Oh, but what about choices and consequences? this man berated me with. It’s not victim shaming if he is merely pointing out that some choices carry heavier consequences, especially if the choices are risky ones.
And isn’t that true, for example, if a person were to drink and drive. If a person were to imbibe, a definite choice to be sure, and then to drive, it can not be denied this is a risky choice that carries with it an even heavier consequence. However, a person who drinks doesn’t generally set about with the purpose to drink with an expectation of privacy and an expectation that her drinking will be kept private on her own private property and then drive.
Taking nude photographs, then, is more or less a low risk one. Or should be. They are taken on a personal device, saved on a personal device, and shared with personally selected individuals. The only consequences would be those forced upon you.
This is primarily the problem and why rape culture is pervasive. The victim shaming and threats become so natural that such “common sense” wisdom seems so reasonable. Only it isn’t. Finger wagging does not remedy the startling fact that 61% of rapes go unreported. Clearly, there is something going wrong in our communities when the first response is “They should have known better” and not “Who would do something like that to these women?”“Rape culture is people objecting to the detritus of the rape culture being called oversensitive, rather than people who perpetuate the rape culture being regarded as not sensitive enough.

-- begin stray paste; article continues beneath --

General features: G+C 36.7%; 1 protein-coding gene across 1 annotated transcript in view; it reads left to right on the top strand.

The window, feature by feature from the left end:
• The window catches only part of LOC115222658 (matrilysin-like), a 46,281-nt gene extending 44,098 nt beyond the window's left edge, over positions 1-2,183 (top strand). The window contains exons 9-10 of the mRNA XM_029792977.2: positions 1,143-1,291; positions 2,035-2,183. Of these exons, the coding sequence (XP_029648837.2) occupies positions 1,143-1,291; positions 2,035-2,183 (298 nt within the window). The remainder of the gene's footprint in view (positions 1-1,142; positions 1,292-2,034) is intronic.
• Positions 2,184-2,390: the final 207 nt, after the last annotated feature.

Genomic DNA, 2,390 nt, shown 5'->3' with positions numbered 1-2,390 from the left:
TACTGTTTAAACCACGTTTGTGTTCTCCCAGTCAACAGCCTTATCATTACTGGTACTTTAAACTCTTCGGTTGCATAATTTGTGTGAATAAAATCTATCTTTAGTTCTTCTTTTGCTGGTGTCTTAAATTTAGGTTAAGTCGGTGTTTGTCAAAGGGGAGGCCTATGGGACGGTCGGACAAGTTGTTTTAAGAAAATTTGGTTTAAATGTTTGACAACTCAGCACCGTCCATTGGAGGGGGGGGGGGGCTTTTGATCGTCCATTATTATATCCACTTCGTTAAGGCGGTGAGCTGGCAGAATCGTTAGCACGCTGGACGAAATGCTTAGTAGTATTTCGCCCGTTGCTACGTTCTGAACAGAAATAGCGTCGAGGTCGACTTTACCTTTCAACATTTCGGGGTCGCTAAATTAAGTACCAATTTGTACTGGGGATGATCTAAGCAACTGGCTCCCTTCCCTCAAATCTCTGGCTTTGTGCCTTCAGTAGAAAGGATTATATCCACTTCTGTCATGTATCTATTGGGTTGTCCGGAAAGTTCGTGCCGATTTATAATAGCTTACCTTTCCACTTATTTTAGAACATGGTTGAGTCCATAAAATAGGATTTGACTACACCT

“Rape culture is the myriad ways in which rape is tacitly and overtly abetted and encouraged having saturated every corner of our culture so thoroughly that people can’t easily wrap their heads around what the rape culture actually is.” (Melissa McEwan, Rape Culture 101)
When people, like this man, say they “don’t care to be painted with the same broad brush” and patronizingly offer that I am “entitled to [my opinion]” while adamantly telling me all the ways that I am wrong, rape culture continues to entrench itself. And whether he wants to be painted with it or not, he holds the brush.
It had been a long day as was evidenced by the strained looks on mothers’ faces around me and the chorus of fussing children trailing behind them. My own child was adding to the cacophony, amazing me in her ability to harmonize with her people in the key of whine. I generally avoid the grocery store in the late afternoon for this very reason; energy is depleted by then and patience has long since dissipated. Why on earth would I try to entrap a child in a shopping cart and expect peaceful solidarity? My three year old walked into the grocery store that door and had the grace to warn me, “I’m sorry, Mama, but I just might need to be a little wild.”